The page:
25. @flying rat "There was that huge no nukes concert which is documented -" I was there! Took a bus all the way from Omaha to attend and concert

  26. The BPC is definitely underrated. My favorite tip, watching the sun set over the Hudson while sipping Frozes on the Beaubourg patio.

  27. Great neighborhood and I rented there for about a year and a half . That said the rent is high and to own, the common charges are very high. I believe everything is on a land lease to the city. Because its got high educational scores, the administration I would guess will want to force some low income housing at some point to bring it down in line with everything else. I'd imagine at some point they might reclaim 1 of the buildings when the lease is up and turn it into a housing project or something in the name of 'progress/equality' blah blah initiative/experiment.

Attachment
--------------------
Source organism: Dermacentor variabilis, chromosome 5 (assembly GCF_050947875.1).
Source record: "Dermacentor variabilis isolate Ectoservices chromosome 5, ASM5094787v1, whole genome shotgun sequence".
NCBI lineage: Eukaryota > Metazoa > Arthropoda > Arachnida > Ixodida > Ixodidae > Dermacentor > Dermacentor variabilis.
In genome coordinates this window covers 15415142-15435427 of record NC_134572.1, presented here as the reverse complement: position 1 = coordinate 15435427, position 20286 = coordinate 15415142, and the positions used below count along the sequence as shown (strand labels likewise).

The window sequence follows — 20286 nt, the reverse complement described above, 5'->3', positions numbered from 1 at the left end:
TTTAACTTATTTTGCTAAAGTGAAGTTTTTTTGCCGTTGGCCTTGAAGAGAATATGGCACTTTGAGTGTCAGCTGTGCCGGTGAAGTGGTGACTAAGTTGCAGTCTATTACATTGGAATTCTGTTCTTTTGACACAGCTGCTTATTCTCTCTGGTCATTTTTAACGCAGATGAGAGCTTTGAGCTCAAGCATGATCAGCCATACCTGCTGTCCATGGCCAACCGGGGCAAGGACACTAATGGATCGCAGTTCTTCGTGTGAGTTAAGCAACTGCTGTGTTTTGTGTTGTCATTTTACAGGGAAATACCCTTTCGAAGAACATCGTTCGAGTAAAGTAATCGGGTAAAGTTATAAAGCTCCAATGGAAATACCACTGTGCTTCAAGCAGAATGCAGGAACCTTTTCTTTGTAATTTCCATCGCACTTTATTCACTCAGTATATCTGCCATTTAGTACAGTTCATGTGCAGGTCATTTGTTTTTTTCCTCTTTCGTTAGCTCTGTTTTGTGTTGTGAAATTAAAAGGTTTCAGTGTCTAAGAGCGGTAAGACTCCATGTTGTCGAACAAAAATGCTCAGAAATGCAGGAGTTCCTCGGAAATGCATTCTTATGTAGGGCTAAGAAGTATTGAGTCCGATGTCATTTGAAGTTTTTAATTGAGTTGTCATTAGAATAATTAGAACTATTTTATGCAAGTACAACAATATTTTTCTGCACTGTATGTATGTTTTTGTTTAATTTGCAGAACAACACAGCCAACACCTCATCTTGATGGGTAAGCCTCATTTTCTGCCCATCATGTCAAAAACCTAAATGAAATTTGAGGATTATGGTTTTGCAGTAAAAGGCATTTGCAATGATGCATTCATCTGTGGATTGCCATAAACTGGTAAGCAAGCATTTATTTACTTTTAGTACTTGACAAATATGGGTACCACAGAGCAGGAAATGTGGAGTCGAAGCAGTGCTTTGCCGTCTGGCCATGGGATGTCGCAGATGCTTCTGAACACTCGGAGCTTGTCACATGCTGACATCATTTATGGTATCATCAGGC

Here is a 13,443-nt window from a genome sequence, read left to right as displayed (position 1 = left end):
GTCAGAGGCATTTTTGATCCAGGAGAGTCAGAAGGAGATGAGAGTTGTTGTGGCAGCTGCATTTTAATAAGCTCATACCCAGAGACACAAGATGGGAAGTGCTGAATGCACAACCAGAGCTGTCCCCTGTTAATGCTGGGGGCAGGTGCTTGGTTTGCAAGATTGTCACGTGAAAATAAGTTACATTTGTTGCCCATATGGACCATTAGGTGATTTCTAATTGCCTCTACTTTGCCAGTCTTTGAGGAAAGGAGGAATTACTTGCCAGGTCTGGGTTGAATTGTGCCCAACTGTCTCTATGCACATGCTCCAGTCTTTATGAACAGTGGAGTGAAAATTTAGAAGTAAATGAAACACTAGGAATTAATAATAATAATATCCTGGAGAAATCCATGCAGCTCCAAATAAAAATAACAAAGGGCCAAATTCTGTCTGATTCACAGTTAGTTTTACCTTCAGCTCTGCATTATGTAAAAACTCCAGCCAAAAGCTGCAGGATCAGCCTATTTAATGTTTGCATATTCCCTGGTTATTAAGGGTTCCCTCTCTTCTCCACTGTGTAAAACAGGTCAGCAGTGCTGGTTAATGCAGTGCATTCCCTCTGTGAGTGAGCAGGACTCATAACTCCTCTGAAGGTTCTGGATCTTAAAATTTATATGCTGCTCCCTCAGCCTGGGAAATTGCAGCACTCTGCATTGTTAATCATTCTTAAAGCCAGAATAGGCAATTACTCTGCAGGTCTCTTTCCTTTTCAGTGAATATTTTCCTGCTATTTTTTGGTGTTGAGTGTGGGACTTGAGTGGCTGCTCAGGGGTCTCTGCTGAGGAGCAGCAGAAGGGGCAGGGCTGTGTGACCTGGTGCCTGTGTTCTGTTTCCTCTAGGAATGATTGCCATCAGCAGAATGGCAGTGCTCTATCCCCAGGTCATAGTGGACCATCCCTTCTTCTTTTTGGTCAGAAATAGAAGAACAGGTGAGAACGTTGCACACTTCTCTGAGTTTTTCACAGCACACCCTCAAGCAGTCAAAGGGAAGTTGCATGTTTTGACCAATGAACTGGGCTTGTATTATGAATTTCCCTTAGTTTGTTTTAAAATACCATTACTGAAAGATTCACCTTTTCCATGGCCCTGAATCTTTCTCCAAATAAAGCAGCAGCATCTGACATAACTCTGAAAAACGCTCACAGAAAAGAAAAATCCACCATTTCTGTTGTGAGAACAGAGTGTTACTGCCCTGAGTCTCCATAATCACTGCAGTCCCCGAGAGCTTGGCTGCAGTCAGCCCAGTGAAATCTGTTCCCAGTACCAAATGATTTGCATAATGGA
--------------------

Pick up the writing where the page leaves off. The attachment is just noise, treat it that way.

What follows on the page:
28. Give me midtown any time

  29. My wife & I owned a 2 bed/2 bath @ 280 Rector Place from 8/1993 until 1/2000 and I still miss living there. Prices were lower because of the land lease and that portion of my monthly maintenance that paid the land lease was tax deductible under something called payment in lieu of real estate taxes. The apartment doubled from the low 200's to the high 400's. We left the burbs, sold 2 cars and walked to work @ the WTC, crossed the old West Side HWY to access subways and many nights we'd leave Lincoln Center and catch a bus which dropped us at our door. Our only regret is that we didn't buy ten year earlier when my daughter was young. It's a great place to raise a family and given the state of public transportation in NYC a sensible place to live for people who work down town.

  30. Floods in super storms

  31. @NYC Dweller I lived there during Sandy, and notably it was the only thing below 23rd street that still had power. And flooding didn't even touch the grass.